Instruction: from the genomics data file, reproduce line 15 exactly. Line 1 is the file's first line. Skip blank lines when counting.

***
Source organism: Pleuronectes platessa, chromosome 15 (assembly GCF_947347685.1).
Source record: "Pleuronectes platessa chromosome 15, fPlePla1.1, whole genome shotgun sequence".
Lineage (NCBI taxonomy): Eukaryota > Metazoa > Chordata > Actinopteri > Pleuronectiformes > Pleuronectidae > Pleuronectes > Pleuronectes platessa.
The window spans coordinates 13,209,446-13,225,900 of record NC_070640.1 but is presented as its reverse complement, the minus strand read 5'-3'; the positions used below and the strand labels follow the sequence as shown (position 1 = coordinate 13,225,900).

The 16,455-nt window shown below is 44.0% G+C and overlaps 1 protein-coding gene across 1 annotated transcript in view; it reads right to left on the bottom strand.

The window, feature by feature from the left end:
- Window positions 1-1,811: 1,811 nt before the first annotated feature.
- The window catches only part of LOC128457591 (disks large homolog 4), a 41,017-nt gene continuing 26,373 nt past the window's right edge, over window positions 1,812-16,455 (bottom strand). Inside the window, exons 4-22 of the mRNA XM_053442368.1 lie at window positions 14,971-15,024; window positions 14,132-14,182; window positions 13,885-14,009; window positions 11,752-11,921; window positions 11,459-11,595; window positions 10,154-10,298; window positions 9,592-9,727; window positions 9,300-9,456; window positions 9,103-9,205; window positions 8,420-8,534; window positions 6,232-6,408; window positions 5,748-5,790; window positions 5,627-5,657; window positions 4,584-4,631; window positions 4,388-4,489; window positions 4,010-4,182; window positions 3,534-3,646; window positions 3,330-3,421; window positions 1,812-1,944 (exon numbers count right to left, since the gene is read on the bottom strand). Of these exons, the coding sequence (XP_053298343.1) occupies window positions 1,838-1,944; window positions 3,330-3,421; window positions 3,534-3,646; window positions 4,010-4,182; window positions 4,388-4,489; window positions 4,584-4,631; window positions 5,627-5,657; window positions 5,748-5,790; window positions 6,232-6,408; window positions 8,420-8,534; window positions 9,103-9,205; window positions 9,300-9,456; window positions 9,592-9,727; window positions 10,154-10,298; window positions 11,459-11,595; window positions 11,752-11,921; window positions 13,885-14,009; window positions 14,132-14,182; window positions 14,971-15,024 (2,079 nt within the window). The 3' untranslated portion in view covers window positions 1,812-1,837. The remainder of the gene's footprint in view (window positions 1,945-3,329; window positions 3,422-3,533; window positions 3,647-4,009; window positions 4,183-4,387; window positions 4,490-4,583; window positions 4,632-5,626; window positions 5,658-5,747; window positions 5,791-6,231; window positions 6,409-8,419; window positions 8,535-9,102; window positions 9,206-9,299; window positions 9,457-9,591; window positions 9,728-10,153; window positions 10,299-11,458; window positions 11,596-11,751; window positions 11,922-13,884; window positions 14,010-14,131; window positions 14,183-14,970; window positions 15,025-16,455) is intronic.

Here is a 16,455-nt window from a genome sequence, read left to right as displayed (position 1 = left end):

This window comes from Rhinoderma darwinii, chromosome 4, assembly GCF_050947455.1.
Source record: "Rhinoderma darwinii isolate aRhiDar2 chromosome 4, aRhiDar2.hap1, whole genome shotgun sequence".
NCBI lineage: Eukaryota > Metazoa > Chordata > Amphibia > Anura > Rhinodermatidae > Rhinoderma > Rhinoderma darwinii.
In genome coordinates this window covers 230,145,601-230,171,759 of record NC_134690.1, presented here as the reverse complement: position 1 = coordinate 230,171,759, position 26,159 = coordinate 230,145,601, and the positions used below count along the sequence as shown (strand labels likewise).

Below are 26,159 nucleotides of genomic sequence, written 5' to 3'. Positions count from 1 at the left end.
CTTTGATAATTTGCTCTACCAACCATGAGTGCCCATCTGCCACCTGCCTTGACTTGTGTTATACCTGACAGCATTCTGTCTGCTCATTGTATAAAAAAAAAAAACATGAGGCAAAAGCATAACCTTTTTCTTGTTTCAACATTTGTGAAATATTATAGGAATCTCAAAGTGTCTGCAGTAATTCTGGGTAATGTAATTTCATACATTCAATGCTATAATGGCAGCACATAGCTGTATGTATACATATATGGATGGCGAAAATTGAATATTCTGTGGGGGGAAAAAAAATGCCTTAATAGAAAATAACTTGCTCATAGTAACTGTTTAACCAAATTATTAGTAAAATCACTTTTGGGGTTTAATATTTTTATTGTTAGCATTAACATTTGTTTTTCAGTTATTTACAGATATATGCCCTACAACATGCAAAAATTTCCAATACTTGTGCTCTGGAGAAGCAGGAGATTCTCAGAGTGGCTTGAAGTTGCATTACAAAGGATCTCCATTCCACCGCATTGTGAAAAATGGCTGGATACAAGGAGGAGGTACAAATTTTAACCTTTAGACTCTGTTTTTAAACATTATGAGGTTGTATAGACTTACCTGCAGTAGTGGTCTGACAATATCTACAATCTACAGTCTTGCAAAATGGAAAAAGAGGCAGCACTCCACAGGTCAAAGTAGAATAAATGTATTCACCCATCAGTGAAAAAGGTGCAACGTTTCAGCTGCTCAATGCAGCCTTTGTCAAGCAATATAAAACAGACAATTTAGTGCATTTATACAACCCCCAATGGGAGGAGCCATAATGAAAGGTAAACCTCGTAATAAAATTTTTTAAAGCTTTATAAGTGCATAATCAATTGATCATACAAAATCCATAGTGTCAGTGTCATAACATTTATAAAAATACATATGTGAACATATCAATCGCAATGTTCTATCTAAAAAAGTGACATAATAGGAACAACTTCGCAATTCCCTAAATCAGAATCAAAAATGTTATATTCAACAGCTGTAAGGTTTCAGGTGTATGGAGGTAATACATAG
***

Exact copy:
CTTTGATAATTTGCTCTACCAACCATGAGTGCCCATCTGCCACCTGCCTTGACTTGTGTTATACCTGACAGCATTCTGTCTGCTCATTGTATAAAAAAAAAAAACATGAGGCAAAAGCATAACCTTTTTCTTGTTTCAACATTTGTGAAATATTATAGGAATCTCAAAGTGTCTGCAGTAATTCTGGGTAATGTAATTTCATACATTCAATGCTATAATGGCAGCACATAGCTGTATGTATACATATATGGATGGCGAAAATTGAATATTCTGTGGGGGGAAAAAAAATGCCTTAATAGAAAATAACTTGCTCATAGTAACTGTTTAACCAAATTATTAGTAAAATCACTTTTGGGGTTTAATATTTTTATTGTTAGCATTAACATTTGTTTTTCAGTTATTTACAGATATATGCCCTACAACATGCAAAAATTTCCAATACTTGTGCTCTGGAGAAGCAGGAGATTCTCAGAGTGGCTTGAAGTTGCATTACAAAGGATCTCCATTCCACCGCATTGTGAAAAATGGCTGGATACAAGGAGGAGGTACAAATTTTAACCTTTAGACTCTGTTTTTAAACATTATGAGGTTGTATAGACTTACCTGCAGTAGTGGTCTGACAATATCTACAATCTACAGTCTTGCAAAATGGAAAAAGAGGCAGCACTCCACAGGTCAAAGTAGAATAAATGTATTCACCCATCAGTGAAAAAGGTGCAACGTTTCAGCTGCTCAATGCAGCCTTTGTCAAGCAATATAAAACAGACAATTTAGTGCATTTATACAACCCCCAATGGGAGGAGCCATAATGAAAGGTAAACCTCGTAATAAAATTTTTTAAAGCTTTATAAGTGCATAATCAATTGATCATACAAAATCCATAGTGTCAGTGTCATAACATTTATAAAAATACATATGTGAACATATCAATCGCAATGTTCTATCTAAAAAAGTGACATAATAGGAACAACTTCGCAATTCCCTAAATCAGAATCAAAAATGTTATATTCAACAGCTGTAAGGTTTCAGGTGTATGGAGGTAATACATAG